ImmE7 protein can bind to the endonuclease domain of ColE7 and neutralize its toxicity. The interaction between colicin and its cognate immunity protein is not only specific but is also the tightest among all known systems (Wallis et al., 1995a, 1995b). Recently, the three‐dimensional crystal structure of monomeric ImmE7 protein has been determined (Chak et al., 1996). It was suggested that the acidic protruding areas of ImmE7 may be involved in interacting with the basic T2A domain of colicin. From the present study, a specific endonucleolytic cleavage of the transcript has been found in the coding region of ceiE7. Using an in vitro transcription system, we observed that this specific endonucleolytic activity originated from ImmE7 itself. This observation was further supported by crystallographic analysis showing that the interface of dimeric ImmE7 presented possible RNase active sites similar to those of mammalian RNase A (Campbell and Petsko, 1987; Wlodawer et al., 1988) and some microbial RNases, including RNase Rh (Kurihara et al., 1992), barnase (Mauguen et al., 1982), RNase T1 (Koepke et al., 1989), RNase Sa (Sevcik et al., 1991), RNase F1 (Vassylyev et al., 1993) and RNase Ms (Nonaka et al., 1993).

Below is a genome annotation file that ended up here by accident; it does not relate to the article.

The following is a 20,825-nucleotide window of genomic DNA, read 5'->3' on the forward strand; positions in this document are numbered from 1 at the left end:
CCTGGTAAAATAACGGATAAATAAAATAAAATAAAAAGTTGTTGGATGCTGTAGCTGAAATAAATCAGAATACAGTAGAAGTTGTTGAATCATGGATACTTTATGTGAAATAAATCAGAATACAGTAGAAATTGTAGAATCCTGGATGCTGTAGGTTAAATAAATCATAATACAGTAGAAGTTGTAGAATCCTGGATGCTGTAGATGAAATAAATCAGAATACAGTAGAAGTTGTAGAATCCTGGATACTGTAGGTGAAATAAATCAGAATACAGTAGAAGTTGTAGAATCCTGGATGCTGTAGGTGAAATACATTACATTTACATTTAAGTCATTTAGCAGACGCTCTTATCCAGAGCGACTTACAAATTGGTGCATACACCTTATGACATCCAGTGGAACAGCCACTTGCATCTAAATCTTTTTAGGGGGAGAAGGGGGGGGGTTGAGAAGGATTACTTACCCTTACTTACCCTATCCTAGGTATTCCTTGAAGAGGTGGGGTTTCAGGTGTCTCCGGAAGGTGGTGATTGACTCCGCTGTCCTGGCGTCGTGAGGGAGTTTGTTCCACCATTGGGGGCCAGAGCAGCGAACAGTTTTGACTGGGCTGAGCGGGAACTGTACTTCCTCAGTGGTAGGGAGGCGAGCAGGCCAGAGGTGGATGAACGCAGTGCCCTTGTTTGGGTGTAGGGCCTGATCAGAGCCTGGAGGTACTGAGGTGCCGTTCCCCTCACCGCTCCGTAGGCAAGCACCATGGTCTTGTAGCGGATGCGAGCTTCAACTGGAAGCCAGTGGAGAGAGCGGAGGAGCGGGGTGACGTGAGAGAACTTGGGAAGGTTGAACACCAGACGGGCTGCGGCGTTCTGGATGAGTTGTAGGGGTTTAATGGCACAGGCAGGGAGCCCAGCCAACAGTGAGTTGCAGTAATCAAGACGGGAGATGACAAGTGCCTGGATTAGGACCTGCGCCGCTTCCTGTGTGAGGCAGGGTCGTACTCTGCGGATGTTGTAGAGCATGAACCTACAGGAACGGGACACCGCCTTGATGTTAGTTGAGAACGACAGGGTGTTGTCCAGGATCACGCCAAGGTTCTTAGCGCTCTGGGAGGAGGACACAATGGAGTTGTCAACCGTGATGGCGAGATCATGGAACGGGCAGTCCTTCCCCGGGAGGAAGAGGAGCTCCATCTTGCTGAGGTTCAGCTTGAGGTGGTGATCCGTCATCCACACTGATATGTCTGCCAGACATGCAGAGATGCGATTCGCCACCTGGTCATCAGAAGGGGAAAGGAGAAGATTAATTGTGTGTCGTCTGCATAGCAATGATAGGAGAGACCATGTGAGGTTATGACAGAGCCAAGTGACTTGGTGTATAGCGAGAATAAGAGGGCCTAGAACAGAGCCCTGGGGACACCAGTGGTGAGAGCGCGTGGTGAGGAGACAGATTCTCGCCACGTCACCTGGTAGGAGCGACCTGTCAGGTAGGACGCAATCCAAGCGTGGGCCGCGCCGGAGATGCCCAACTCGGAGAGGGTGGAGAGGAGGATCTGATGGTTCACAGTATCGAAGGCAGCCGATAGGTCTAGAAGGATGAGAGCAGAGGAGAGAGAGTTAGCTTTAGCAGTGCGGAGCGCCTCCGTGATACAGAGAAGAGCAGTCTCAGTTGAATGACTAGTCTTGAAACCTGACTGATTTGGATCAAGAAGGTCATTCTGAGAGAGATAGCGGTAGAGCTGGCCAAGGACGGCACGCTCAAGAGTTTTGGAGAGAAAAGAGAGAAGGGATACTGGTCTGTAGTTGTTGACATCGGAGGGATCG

This paper reports the novel ribonucleolytic activty of ImmE7 protein and its role in regulating expression of the ColE7 operon. The biological significance of the ColE7 operon coding a multifunctional ImmE7 protein is discussed.
Measurement of the transcriptional strength across the junctions of the cea–cei–cel polycistronic transcript
Oligonucleotide primer design and the strategy for the reverse transcriptase (retrotherm reverse transcriptase) polymerase chain reaction (RT–PCR) are shown in Figure 1A. The oligonucleotide primer P4 is the common forward primer and primers P5, P1 and P2 are reverse primers. The PCR product (378 bp) amplified by oligonucleotide primers P4 and P5 represents the strength of transcriptional read‐through from the ceaE7 gene to the 5′‐end of ceiE7; the 566 bp fragment indicates the strength of transcriptional read‐through from ceaE7 to the 3′‐end of ceiE7. Similarly, the 757 bp PCR product shows the expression level from ceaE7 to celE7.